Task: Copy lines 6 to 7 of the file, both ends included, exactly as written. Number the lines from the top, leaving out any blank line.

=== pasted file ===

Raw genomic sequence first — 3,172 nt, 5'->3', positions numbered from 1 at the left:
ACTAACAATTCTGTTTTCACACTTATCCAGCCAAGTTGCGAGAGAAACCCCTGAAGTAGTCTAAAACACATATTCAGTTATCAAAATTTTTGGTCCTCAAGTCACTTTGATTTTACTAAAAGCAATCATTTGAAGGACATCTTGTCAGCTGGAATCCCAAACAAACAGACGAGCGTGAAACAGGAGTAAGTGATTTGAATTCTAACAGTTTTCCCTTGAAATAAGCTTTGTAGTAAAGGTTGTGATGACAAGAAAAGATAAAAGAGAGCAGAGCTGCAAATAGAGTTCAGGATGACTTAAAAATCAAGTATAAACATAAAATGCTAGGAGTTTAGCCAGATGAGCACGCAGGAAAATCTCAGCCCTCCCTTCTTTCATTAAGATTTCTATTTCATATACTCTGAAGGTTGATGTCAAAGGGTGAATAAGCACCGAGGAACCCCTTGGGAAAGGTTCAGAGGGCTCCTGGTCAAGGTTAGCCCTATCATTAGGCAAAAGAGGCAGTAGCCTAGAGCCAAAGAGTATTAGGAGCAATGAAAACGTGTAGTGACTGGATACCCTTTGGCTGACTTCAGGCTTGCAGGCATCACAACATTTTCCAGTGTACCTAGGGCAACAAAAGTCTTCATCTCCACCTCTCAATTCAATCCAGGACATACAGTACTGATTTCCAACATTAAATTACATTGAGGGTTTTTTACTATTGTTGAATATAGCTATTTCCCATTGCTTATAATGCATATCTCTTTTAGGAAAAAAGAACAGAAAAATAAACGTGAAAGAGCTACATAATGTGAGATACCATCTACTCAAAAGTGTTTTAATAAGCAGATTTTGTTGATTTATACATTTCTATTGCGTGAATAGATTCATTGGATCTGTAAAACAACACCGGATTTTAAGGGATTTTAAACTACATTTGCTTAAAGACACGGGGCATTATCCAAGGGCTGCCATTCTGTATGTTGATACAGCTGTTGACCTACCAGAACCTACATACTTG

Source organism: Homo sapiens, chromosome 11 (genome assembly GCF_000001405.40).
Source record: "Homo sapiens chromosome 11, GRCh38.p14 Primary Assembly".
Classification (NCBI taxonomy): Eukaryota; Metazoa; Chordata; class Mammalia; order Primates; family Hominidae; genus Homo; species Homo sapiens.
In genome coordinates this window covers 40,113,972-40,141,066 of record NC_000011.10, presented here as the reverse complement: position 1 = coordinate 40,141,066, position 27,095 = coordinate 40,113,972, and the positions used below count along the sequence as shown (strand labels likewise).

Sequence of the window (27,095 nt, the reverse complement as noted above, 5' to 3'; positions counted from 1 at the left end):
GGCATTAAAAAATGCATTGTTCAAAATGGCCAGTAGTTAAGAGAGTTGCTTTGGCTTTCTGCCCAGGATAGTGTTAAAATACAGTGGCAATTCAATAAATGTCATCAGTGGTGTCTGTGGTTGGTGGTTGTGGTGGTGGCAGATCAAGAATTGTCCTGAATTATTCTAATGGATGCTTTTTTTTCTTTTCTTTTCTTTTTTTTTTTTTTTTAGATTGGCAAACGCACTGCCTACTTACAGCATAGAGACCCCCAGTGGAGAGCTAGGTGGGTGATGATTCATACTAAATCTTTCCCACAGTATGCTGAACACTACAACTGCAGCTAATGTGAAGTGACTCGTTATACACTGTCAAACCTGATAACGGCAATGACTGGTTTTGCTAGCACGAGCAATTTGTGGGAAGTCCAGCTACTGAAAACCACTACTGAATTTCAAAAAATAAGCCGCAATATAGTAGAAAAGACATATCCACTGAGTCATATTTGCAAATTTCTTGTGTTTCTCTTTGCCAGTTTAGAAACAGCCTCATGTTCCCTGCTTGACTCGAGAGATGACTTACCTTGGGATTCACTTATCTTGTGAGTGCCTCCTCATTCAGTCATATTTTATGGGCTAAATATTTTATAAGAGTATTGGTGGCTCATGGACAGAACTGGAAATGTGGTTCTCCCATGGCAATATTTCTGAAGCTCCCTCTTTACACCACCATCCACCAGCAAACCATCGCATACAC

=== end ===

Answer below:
In genome coordinates this window covers 40,113,972-40,141,066 of record NC_000011.10, presented here as the reverse complement: position 1 = coordinate 40,141,066, position 27,095 = coordinate 40,113,972, and the positions used below count along the sequence as shown (strand labels likewise).

Sequence of the window (27,095 nt, the reverse complement as noted above, 5' to 3'; positions counted from 1 at the left end):